In the last blog, I shared some thoughts on the importance of preparation and responsiveness when working with in-house counsel, as expressed by a panel at a Los Angeles Intellectual Property Law Association meeting. In the current blog I’ll impart the panel’s advice on how to incorporate invoicing into your marketing. To read the first post of this series, click here.
- Provide informative, descriptive invoices. For instance, rather than merely stating “document review,” explain what you reviewed and in what context. That way, in-house counsel won’t be subjected to questions from their superiors. Detailed invoices are also a great marketing opportunity because they showcase your expertise.
- If you’re writing off time, explain it on the invoice. It will help in-house counsel demonstrate to their management that you’re on the company’s side, avoiding the common perception that attorneys charge for every minute. Also, if you’re writing time off, in-house counsel is less likely to challenge the amount of time you took to complete other tasks. By writing off time, and explaining it clearly, you’re investing in building a long term relationship.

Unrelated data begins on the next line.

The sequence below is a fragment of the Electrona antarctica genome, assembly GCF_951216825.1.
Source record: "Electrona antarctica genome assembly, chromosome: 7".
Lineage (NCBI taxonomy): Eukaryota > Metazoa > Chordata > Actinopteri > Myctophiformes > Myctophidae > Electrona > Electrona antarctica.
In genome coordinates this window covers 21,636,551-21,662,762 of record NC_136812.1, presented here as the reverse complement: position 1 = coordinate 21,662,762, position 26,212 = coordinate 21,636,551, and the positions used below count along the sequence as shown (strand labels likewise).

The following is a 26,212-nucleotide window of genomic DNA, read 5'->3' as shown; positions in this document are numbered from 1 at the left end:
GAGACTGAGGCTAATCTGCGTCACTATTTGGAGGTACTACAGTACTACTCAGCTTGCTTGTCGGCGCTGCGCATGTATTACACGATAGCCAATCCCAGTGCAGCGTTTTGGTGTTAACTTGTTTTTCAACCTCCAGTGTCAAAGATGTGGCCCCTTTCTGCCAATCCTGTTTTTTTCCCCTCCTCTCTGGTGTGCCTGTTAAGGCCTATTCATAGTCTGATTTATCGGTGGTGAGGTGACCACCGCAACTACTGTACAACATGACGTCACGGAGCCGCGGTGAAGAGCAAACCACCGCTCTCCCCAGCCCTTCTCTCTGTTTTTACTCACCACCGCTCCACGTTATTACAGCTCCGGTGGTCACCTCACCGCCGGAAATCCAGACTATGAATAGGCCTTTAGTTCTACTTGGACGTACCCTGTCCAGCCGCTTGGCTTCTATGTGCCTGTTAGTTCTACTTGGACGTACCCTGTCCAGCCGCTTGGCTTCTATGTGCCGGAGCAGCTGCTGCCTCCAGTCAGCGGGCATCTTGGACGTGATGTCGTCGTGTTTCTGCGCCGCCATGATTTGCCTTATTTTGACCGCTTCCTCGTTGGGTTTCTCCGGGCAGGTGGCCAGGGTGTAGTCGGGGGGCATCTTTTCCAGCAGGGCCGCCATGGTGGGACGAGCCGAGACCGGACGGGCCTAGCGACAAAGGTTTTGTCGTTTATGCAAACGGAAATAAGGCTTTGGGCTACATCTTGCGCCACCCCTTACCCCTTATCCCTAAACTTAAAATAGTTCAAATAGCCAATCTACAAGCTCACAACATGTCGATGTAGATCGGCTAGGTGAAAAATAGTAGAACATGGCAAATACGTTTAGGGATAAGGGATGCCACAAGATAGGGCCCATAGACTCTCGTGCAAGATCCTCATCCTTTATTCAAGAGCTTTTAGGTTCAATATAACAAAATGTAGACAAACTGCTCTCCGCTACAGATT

- Manage and staff cases efficiently to show that it’s cost-effective to work with your firm. Consolidate as much work in as few bodies as possible. Carefully assess how many lawyers really need to attend a deposition. Assign associates who are committed to stay with your firm, and if an associate departs, don’t charge for a new person’s ramp-up time. If you need to staff the case with senior people because of associate layoffs, discount their fees. Although senior lawyers may be more efficient, don’t charge a five-year associate’s fee for a job that could have been done by a two-year associate.
More good advice from the panel on building relationships and working with in-house counsel will follow in the next blog post.